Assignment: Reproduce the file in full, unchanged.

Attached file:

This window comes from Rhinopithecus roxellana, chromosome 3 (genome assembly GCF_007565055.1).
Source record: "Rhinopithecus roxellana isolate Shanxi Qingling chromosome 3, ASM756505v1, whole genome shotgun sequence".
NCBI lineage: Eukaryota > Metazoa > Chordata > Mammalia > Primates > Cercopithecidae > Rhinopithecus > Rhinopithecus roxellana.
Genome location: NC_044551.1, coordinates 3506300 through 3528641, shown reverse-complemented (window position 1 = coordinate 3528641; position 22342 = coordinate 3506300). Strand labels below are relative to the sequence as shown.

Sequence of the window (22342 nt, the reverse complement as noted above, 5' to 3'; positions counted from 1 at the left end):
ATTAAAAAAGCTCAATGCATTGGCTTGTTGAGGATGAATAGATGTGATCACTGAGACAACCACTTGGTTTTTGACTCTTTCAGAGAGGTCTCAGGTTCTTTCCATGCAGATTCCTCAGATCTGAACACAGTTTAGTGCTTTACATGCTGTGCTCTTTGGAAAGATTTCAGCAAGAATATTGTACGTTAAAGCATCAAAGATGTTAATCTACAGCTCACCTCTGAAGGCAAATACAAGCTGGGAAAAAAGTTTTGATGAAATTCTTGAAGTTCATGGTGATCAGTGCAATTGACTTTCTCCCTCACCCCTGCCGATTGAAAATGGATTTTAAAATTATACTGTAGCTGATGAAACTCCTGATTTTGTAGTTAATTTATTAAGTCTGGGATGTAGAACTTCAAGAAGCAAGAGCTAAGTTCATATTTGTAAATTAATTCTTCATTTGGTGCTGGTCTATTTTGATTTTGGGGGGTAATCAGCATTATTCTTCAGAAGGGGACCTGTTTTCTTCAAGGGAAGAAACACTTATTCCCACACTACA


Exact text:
This window comes from Rhinopithecus roxellana, chromosome 3 (genome assembly GCF_007565055.1).
Source record: "Rhinopithecus roxellana isolate Shanxi Qingling chromosome 3, ASM756505v1, whole genome shotgun sequence".
NCBI lineage: Eukaryota > Metazoa > Chordata > Mammalia > Primates > Cercopithecidae > Rhinopithecus > Rhinopithecus roxellana.
Genome location: NC_044551.1, coordinates 3506300 through 3528641, shown reverse-complemented (window position 1 = coordinate 3528641; position 22342 = coordinate 3506300). Strand labels below are relative to the sequence as shown.

Sequence of the window (22342 nt, the reverse complement as noted above, 5' to 3'; positions counted from 1 at the left end):
ATTAAAAAAGCTCAATGCATTGGCTTGTTGAGGATGAATAGATGTGATCACTGAGACAACCACTTGGTTTTTGACTCTTTCAGAGAGGTCTCAGGTTCTTTCCATGCAGATTCCTCAGATCTGAACACAGTTTAGTGCTTTACATGCTGTGCTCTTTGGAAAGATTTCAGCAAGAATATTGTACGTTAAAGCATCAAAGATGTTAATCTACAGCTCACCTCTGAAGGCAAATACAAGCTGGGAAAAAAGTTTTGATGAAATTCTTGAAGTTCATGGTGATCAGTGCAATTGACTTTCTCCCTCACCCCTGCCGATTGAAAATGGATTTTAAAATTATACTGTAGCTGATGAAACTCCTGATTTTGTAGTTAATTTATTAAGTCTGGGATGTAGAACTTCAAGAAGCAAGAGCTAAGTTCATATTTGTAAATTAATTCTTCATTTGGTGCTGGTCTATTTTGATTTTGGGGGGTAATCAGCATTATTCTTCAGAAGGGGACCTGTTTTCTTCAAGGGAAGAAACACTTATTCCCACACTACA